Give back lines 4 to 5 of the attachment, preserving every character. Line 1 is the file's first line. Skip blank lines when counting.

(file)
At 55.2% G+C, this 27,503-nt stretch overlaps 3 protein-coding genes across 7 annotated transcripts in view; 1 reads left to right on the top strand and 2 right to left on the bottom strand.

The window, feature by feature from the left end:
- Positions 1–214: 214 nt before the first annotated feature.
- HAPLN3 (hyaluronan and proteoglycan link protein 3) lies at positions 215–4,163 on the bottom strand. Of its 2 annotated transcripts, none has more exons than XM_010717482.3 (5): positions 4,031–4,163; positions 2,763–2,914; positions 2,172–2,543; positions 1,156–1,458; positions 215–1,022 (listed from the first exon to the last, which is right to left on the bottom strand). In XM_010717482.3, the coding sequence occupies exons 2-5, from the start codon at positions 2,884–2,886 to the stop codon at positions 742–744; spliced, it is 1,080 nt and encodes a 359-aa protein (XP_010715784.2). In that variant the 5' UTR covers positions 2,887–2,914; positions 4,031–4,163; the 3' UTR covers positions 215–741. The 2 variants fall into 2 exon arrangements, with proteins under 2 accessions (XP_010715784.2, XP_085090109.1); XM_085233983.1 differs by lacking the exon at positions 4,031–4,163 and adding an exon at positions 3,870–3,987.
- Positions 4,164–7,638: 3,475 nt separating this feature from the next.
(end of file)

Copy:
- HAPLN3 (hyaluronan and proteoglycan link protein 3) lies at positions 215–4,163 on the bottom strand. Of its 2 annotated transcripts, none has more exons than XM_010717482.3 (5): positions 4,031–4,163; positions 2,763–2,914; positions 2,172–2,543; positions 1,156–1,458; positions 215–1,022 (listed from the first exon to the last, which is right to left on the bottom strand). In XM_010717482.3, the coding sequence occupies exons 2-5, from the start codon at positions 2,884–2,886 to the stop codon at positions 742–744; spliced, it is 1,080 nt and encodes a 359-aa protein (XP_010715784.2). In that variant the 5' UTR covers positions 2,887–2,914; positions 4,031–4,163; the 3' UTR covers positions 215–741. The 2 variants fall into 2 exon arrangements, with proteins under 2 accessions (XP_010715784.2, XP_085090109.1); XM_085233983.1 differs by lacking the exon at positions 4,031–4,163 and adding an exon at positions 3,870–3,987.
- Positions 4,164–7,638: 3,475 nt separating this feature from the next.